In this way, we saw a marked shift in the final stages of negotiations towards consensus, with key players the US and EU reaching a compromise, which in turn differed from the Japanese Ministries' position. Because there was no consensus among representatives on the Japanese side to try and meet half way, it was an extremely difficult negotiation process for Japan. I still have a slight feeling that even now Japan faces the same issues.


---- We have heard that you mounted a campaign as part of your seminar at Keio University to “cut down on plastic bags”. Do you think it is important to learn not just on paper, but in practice too?
Hamanaka:
Keio University has a tradition of emphasising practical studies, and particularly at the Shonan Fujisawa campus where I teach, there is a great deal of emphasis put on “finding the problem, and showing how to fix it”. There is also the method of “you learn some, you teach some”, whereby teaching is not carried out one-way, from teacher to student, but also from student to teacher. Students are extraordinarily receptive and have boundless energy, and they have a certain spirit which makes them eager to face an actual problem and work hard to solve it alongside their teacher. Students at my campus are told to clarify first what they want to achieve in their four years at university and to create their own curriculum so they can attain their goals. In my career in administration, I faced actual problems and had to decide which policies were best to deal with them so I feel I should teach my students the finer points.

Face the problem, come up with a solution
Hamanaka:
For my seminar (at Keio, it is called a “research project”), I have the students choose a theme and study it. The students always come up with a major issue. This is great, but when they actually touch on the issue, they have to follow a process. This involves talking and negotiating with stakeholders, finding the best solution from the discussions, then trying it out with them, and examining it to see if it works. If they don't follow the process, it ends up as mere theory. So in addition to their individual study, I decided to launch a campaign to “cut down on plastic shopping bags” which required the participation of all the students in my seminar. To implement the campaign, we studied past campaigns by other universities and engaged in discussions with the University Co-op society. The Co-op agreed to run the campaign if it was a system of charging a fee for the plastic shopping bags, and so the campaign began.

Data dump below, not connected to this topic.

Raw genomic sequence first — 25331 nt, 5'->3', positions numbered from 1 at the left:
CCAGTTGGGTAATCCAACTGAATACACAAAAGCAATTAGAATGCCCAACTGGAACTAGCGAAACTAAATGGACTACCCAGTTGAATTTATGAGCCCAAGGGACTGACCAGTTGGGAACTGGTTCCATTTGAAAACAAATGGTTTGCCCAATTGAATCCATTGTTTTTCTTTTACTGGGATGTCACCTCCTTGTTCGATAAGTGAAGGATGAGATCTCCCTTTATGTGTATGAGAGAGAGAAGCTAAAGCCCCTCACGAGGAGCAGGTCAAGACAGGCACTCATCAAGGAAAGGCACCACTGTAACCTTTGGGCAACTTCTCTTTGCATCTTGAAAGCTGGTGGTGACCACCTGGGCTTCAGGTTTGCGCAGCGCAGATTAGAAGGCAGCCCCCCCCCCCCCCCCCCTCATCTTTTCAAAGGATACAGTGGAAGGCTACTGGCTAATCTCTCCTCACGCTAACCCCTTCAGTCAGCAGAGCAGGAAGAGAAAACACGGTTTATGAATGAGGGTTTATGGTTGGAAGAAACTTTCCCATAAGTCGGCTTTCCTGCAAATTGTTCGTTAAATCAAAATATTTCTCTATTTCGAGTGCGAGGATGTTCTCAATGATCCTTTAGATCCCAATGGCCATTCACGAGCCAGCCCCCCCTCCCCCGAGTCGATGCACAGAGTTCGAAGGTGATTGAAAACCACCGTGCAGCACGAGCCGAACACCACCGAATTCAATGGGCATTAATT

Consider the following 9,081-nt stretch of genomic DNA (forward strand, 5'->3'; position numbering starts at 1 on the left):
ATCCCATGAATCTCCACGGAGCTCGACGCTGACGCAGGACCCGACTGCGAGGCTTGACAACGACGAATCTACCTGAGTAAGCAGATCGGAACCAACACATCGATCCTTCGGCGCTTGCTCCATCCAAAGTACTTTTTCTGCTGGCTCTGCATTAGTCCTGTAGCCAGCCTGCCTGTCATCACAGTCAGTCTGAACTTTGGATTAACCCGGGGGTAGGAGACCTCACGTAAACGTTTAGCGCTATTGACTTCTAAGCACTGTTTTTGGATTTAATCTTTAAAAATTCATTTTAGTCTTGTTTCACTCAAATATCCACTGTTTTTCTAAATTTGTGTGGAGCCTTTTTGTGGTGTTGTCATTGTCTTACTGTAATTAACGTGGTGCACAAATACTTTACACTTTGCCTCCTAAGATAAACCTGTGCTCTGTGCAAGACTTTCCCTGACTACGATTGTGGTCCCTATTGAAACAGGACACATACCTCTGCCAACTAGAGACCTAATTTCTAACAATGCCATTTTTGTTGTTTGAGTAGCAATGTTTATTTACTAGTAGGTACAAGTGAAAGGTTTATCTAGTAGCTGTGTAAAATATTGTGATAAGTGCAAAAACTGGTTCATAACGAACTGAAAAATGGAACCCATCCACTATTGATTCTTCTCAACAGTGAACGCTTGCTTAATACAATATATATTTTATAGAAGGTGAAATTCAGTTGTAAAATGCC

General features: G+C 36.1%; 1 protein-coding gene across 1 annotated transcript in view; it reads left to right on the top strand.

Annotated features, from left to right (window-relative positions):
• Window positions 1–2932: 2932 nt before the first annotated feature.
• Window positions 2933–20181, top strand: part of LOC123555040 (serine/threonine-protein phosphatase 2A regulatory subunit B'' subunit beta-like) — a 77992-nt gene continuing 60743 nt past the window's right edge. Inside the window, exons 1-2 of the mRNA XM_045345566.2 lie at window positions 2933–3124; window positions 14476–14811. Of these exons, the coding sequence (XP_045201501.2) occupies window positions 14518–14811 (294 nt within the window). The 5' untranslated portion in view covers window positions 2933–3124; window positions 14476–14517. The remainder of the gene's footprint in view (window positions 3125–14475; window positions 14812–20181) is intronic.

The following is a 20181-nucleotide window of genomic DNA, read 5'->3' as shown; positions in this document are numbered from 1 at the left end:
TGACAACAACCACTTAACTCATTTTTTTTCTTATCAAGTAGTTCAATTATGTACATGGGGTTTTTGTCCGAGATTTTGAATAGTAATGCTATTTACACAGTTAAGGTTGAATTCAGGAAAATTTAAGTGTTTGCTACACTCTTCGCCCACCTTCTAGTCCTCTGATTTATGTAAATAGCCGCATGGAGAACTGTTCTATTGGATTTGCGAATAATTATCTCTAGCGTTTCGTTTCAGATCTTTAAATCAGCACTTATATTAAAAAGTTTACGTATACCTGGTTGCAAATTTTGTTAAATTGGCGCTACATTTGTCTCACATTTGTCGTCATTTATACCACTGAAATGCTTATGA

In April, we began by charging 10 yen per bag. We decided to have a 2 month trial, and after a review, make it a permanent policy. Before charging a fee, on average about 650 plastic bags were used each day. Now that number is about 80. The students and I were really surprised at the reduction. Try something, review it, and then find a better solution ? that is the PDCA (Plan-Do-Check-Action) cycle. I believe it will be a fantastic experience for my students. Last year, there was an amendment to the Law for Promotion of Sorted Collection and Recycling of Containers and Packaging, which was enforced from this April. This has resulted in many supermarkets trying out fee-charging for plastic bags and encouraging customers to bring their own bags. With the national policy trend and movement, I feel our campaign theme and its timing were just right.


---- Finally, could you tell us what your hopes are for IGES and your aspirations as Chair of the Board of Directors?
Hamanaka:
From an administrative point of view and for my current university work as well, I have been concerned with how to present effective solutions for issues in the real world. IGES, focusing mainly on Asia, also has a mission to find effective solutions for actual problems. IGES will celebrate its 10th anniversary next year (2008) and the institute must demonstrate more varied ways to deal with the wide-ranging problems that face Asia. The rest of the world is now paying great attention to how Asia will tread the path to sustainable development, and if the region is successful, the outlook will be brighter for global sustainable development. If, on the other hand, it does not work out well, there would be extremely serious consequences. IGES holds a unique position as an international research institute in Asia. It has the ability to contribute to sustainable development in Asia, and I think that is our biggest challenge.

At IGES, many of the researchers are still young and relatively inexperienced. In order to produce research results that are useful for solving the world's problems, researchers should understand stakeholders' views and actions and identify what is an issue as well as what needs to be done to solve it. I want IGES researchers to be more aware of this point. As Chair of the Board of Directors, I believe it is my job to encourage the researchers in their efforts and give them the motivation to succeed.

---- Thank you very much!



Interviewers: Megumi Kido and Eiko Kitamura (Information Dissemination and Outreach Programme)